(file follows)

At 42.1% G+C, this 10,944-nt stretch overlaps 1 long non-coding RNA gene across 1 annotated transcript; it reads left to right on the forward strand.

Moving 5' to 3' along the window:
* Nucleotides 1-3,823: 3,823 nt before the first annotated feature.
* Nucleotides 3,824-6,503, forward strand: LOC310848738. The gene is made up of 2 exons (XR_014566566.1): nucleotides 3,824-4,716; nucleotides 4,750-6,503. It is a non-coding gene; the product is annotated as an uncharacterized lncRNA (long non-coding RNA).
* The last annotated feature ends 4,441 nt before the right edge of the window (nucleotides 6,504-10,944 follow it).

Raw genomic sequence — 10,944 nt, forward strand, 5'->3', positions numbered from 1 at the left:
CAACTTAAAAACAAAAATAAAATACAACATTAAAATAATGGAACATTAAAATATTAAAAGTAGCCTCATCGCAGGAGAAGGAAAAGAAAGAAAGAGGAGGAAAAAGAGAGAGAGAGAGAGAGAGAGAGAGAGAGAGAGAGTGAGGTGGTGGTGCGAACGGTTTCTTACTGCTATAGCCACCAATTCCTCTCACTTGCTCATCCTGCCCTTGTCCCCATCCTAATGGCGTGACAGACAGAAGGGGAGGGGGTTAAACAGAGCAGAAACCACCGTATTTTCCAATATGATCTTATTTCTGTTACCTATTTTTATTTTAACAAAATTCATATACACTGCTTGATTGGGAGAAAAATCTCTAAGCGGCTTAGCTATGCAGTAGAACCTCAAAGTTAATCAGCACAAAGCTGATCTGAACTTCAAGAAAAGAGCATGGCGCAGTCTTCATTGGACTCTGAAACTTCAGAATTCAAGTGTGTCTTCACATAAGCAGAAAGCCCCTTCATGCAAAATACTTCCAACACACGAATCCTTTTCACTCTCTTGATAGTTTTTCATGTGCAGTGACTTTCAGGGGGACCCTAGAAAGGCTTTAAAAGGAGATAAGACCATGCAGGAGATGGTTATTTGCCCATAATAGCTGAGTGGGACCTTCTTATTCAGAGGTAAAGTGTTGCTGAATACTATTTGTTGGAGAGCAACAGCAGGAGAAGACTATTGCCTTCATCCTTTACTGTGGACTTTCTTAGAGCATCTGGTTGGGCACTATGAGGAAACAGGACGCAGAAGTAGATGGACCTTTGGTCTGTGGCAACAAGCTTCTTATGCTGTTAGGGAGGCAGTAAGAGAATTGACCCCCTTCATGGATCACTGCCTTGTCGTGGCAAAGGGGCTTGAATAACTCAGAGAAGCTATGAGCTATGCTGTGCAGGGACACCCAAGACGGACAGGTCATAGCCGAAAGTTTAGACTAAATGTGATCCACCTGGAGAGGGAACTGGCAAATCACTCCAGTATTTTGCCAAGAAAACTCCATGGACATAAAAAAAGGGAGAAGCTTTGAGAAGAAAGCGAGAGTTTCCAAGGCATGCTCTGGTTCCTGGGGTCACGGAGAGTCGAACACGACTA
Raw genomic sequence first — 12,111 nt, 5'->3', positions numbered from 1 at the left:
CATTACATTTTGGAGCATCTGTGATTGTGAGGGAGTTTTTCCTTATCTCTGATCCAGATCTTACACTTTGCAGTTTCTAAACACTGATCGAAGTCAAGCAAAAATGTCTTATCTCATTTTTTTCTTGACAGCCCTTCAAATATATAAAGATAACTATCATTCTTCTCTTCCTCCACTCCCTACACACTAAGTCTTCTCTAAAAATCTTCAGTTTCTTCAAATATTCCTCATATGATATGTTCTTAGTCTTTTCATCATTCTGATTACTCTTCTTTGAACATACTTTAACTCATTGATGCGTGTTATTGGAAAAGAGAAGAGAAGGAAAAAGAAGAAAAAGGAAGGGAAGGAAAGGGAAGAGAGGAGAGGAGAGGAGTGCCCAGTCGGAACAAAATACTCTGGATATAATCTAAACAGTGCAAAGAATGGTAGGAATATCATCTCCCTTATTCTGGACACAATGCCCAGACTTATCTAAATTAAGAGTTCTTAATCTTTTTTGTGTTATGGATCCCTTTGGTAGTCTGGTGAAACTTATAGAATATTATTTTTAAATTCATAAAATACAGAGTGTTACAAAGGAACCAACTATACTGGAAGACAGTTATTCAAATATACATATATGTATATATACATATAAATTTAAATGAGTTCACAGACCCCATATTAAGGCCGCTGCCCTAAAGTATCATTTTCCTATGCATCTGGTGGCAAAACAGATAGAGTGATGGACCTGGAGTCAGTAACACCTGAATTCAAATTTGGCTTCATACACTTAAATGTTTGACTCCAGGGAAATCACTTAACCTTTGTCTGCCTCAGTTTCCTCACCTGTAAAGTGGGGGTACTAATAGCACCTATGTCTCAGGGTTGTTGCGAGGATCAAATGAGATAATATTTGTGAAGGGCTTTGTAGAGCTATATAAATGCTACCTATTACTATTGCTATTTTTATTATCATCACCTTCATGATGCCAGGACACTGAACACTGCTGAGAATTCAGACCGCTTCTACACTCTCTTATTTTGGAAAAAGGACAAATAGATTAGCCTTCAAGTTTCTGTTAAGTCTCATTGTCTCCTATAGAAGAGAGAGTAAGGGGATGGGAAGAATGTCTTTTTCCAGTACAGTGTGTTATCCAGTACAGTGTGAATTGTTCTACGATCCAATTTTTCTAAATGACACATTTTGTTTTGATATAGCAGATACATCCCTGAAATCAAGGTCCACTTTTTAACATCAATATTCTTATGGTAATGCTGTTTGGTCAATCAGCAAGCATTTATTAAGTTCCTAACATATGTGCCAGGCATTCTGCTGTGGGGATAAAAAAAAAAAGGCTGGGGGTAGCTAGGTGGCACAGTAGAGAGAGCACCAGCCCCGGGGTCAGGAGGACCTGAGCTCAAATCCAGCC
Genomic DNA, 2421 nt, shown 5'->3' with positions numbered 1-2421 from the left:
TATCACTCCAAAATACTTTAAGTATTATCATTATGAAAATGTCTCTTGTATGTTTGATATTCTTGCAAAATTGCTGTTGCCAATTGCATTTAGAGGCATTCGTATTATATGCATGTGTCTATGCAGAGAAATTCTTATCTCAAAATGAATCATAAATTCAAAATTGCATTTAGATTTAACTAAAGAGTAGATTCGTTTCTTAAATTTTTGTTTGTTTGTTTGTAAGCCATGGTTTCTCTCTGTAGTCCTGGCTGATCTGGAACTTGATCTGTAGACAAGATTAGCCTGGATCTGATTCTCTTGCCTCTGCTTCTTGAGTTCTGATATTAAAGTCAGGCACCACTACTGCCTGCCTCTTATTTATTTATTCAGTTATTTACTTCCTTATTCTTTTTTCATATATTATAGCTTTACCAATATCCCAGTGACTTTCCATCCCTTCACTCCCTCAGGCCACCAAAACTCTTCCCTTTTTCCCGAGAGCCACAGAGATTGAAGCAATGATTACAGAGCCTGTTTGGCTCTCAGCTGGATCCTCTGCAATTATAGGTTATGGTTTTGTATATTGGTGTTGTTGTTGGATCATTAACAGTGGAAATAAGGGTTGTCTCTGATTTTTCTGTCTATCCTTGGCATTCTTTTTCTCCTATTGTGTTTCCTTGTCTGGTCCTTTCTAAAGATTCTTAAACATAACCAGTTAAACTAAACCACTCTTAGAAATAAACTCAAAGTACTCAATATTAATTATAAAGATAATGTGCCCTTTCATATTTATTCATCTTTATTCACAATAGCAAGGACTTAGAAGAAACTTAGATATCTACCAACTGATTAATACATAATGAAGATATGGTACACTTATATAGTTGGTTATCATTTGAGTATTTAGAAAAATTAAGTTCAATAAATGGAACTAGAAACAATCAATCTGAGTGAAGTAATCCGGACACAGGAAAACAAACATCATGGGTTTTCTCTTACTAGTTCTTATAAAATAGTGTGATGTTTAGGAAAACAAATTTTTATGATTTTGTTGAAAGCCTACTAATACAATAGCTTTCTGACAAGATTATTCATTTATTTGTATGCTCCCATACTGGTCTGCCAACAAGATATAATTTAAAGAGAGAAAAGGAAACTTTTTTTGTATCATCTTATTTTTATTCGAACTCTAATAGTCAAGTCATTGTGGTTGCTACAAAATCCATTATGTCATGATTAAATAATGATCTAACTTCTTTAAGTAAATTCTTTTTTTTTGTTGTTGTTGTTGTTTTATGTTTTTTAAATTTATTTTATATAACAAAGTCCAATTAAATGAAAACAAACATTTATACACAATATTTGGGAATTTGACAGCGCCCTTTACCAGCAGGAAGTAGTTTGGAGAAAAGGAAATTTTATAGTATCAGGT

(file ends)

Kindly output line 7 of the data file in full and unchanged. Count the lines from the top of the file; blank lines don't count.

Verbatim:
CAACTTAAAAACAAAAATAAAATACAACATTAAAATAATGGAACATTAAAATATTAAAAGTAGCCTCATCGCAGGAGAAGGAAAAGAAAGAAAGAGGAGGAAAAAGAGAGAGAGAGAGAGAGAGAGAGAGAGAGAGAGAGTGAGGTGGTGGTGCGAACGGTTTCTTACTGCTATAGCCACCAATTCCTCTCACTTGCTCATCCTGCCCTTGTCCCCATCCTAATGGCGTGACAGACAGAAGGGGAGGGGGTTAAACAGAGCAGAAACCACCGTATTTTCCAATATGATCTTATTTCTGTTACCTATTTTTATTTTAACAAAATTCATATACACTGCTTGATTGGGAGAAAAATCTCTAAGCGGCTTAGCTATGCAGTAGAACCTCAAAGTTAATCAGCACAAAGCTGATCTGAACTTCAAGAAAAGAGCATGGCGCAGTCTTCATTGGACTCTGAAACTTCAGAATTCAAGTGTGTCTTCACATAAGCAGAAAGCCCCTTCATGCAAAATACTTCCAACACACGAATCCTTTTCACTCTCTTGATAGTTTTTCATGTGCAGTGACTTTCAGGGGGACCCTAGAAAGGCTTTAAAAGGAGATAAGACCATGCAGGAGATGGTTATTTGCCCATAATAGCTGAGTGGGACCTTCTTATTCAGAGGTAAAGTGTTGCTGAATACTATTTGTTGGAGAGCAACAGCAGGAGAAGACTATTGCCTTCATCCTTTACTGTGGACTTTCTTAGAGCATCTGGTTGGGCACTATGAGGAAACAGGACGCAGAAGTAGATGGACCTTTGGTCTGTGGCAACAAGCTTCTTATGCTGTTAGGGAGGCAGTAAGAGAATTGACCCCCTTCATGGATCACTGCCTTGTCGTGGCAAAGGGGCTTGAATAACTCAGAGAAGCTATGAGCTATGCTGTGCAGGGACACCCAAGACGGACAGGTCATAGCCGAAAGTTTAGACTAAATGTGATCCACCTGGAGAGGGAACTGGCAAATCACTCCAGTATTTTGCCAAGAAAACTCCATGGACATAAAAAAAGGGAGAAGCTTTGAGAAGAAAGCGAGAGTTTCCAAGGCATGCTCTGGTTCCTGGGGTCACGGAGAGTCGAACACGACTA